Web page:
Willie Groves only lasted a season playing for Villa. He joined the club from West Bromwich Albion in 1893, the first £100 plus transfer in football. After assisting the Baggies to an FA Cup Final victory against Villa the previous season he then went on to help his new club to its first League Championship in 1894. Groves left Villa in November that year, when he was unable to agree new terms with the club and returned to Hibernian, the team he started out with in Scotland. He later moved to Celtic but soon retired from the game after contracting TB. Groves died in 1909, age 39.
This is one of my favourite images – and not a Villa player in sight. It shows subsititute goalkeeper Jackie Blanchflower and Dudley-born Duncan Edwards in action for Manchester United during the 1957 FA Cup Final against Aston Villa.
Blanchflower put on the green jersey after goalkeeper Ray Wood left the field with a broken cheekbone following a collision with Villa’s Peter McParland in the sixth minute. No substitutes in those days! Wood eventually returned to the field with just seven minutes left to play, taking up an outfield position as a virtual passenger.
Villa won the game against the odds (see prices on offer by a Birmngham bookmaker at the time). McParland went on to score both goals in Villa’s 2-1 victory.
Here’s a brief bio (courtesy of cartoonist Wayne) on Albert Wilkes the Aston Villa half-back who also enjoyed a fine reputation off the park as a sports photographer. His photo library is now archived with Colorsport Images in London.
“An interesting character, Albert Wilkes was much respected in and out of football. Educated at Walsall Road School, he played his early football with Oldbury Town and Walsall before joining Aston Villa in1898. Albert was a fine singer who appeared around Midland music halls in the 1920’s. He became a Villa director in 1934 and was a Grand Master in the Freemasons. Albert kept a photographic studio in West Bromwich where he continued to be a snappy operator! Known for his competittive streak and sheer hard work, Albert went south to join Fulham in 1907-08, then Chesteerfield where he wound up a great career. He made 150 senior appearances and scored eight goals for Aston Villa and was capped by England five times. Albert received the Royal HUmane Society Award for saving a young fan from drowning. A West Bromwich-born Villa hero!”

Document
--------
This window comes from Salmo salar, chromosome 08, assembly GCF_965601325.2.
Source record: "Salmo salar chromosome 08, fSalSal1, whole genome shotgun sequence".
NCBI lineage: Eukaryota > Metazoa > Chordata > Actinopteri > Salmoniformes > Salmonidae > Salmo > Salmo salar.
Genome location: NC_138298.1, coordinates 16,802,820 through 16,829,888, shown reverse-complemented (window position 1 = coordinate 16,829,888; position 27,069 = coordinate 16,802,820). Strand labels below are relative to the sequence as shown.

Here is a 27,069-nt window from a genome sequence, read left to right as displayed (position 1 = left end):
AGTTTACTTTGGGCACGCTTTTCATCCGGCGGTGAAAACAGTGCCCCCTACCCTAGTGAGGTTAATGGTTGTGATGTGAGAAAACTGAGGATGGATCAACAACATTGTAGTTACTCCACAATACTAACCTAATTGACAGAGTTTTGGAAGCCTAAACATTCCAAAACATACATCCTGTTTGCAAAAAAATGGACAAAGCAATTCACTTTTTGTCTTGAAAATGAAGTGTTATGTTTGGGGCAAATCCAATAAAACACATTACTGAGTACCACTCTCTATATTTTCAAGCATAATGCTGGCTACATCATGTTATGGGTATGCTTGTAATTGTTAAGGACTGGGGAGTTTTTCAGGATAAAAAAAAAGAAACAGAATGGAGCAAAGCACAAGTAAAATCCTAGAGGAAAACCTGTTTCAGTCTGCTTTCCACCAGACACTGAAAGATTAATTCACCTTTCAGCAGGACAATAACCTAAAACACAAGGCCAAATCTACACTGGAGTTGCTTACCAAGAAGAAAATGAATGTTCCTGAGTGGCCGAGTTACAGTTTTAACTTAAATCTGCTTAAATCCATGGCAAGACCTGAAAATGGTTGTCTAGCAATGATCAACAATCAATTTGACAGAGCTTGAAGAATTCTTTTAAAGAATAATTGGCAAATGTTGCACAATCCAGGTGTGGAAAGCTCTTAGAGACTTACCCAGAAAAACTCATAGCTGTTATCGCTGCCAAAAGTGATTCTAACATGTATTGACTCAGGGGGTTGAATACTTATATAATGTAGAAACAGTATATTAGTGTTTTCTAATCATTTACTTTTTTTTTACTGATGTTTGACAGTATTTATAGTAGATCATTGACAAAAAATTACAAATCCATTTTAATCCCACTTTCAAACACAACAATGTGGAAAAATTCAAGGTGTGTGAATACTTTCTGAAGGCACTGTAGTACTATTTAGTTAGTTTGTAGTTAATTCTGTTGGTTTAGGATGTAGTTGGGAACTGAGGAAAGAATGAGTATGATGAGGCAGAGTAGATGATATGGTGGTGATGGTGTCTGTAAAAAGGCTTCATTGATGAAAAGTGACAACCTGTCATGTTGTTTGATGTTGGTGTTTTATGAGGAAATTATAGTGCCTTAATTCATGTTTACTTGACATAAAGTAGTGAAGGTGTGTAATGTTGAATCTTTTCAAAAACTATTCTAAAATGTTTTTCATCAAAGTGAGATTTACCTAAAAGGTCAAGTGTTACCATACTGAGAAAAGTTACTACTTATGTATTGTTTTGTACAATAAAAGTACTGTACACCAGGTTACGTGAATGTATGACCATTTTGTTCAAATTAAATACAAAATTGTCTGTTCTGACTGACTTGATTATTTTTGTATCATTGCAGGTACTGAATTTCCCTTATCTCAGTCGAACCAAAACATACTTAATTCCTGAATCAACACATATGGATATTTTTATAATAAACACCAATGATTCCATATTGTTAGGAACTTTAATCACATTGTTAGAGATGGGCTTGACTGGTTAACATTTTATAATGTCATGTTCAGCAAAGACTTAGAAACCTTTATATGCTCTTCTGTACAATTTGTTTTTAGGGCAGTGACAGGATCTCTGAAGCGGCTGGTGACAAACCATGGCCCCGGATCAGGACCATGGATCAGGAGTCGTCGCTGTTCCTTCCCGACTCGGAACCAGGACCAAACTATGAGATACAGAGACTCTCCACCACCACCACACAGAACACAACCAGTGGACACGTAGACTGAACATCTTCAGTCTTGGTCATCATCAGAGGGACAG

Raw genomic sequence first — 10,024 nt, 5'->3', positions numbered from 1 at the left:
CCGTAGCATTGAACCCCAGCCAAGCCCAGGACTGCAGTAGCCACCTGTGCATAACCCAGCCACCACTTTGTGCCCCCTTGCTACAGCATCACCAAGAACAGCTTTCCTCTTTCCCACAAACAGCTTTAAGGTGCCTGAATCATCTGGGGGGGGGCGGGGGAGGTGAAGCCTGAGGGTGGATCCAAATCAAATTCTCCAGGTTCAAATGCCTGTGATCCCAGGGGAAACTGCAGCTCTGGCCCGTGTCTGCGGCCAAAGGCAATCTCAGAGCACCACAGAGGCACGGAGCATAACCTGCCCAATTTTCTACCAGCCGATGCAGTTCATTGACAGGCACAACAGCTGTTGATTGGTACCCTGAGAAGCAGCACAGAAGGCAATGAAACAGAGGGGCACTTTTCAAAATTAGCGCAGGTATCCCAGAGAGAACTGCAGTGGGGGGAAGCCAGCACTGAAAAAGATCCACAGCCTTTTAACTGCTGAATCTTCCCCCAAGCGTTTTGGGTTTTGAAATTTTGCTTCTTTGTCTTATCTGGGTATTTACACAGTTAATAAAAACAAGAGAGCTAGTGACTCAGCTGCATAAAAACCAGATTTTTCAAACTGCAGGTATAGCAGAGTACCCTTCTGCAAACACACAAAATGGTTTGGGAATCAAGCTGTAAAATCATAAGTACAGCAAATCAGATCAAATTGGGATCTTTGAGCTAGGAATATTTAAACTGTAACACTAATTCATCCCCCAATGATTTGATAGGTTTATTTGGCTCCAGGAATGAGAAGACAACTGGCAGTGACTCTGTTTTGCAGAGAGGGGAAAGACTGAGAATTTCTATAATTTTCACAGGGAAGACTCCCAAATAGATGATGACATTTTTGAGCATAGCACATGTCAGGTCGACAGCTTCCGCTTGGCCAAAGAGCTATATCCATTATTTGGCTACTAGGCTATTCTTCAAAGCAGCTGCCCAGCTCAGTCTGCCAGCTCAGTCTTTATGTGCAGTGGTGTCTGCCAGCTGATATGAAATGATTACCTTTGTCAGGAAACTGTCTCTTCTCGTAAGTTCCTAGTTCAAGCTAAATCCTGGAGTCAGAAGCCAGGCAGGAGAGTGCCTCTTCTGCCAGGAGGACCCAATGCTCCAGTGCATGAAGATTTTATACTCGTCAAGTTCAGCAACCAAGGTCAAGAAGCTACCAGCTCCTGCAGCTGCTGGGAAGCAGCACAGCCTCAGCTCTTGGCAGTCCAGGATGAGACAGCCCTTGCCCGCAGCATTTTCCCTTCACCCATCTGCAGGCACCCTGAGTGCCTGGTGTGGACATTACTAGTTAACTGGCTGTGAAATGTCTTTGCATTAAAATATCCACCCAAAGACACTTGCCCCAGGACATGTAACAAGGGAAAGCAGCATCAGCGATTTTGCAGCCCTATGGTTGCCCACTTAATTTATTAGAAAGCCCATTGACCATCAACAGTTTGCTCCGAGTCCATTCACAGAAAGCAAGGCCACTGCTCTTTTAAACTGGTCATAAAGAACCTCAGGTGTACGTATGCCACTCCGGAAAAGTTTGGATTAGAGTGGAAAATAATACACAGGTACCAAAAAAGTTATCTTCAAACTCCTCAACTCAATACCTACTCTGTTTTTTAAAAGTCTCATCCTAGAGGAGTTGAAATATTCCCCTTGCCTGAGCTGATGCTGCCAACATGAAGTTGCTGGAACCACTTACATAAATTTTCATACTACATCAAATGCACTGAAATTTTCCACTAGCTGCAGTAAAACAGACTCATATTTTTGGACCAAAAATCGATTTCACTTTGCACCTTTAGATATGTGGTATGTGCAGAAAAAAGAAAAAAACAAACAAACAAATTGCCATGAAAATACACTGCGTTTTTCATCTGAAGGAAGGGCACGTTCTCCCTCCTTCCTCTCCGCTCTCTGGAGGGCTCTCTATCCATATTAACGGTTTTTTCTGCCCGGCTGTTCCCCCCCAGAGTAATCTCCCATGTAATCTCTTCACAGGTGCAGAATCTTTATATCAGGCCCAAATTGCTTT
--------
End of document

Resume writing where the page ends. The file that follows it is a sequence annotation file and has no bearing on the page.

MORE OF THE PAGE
Earlier this year I posted an item here on the former Villa player Oliver Whateley who claimed he designed Villa’s original claret-and-blue colours. Whateley’s house in Charlwood Road, London, was named Aston Villa. Did the house still exist, we wondered?
Today, Brian Halls came up with the answer. It does – a four-bedroomed terraced house that sold for £1,400,000 two years ago!
• The illustration above shows detail from an illuminated address presented to John Devey. It was produced by Oliver Whateley, a commericial artist, so the colours are probably as close to Villa’s original claret-and-blue. What price would the illuminated address fetch in the sports memorablia market these days?
The most imposing structure ever built at Aston Villa’s Perry Barr ground was the Grand Stand, erected in mid-1887, shortly after Villa’s first ever FA Cup Final triumph, a 2-0 win over West Bromwich at the Oval in 1887.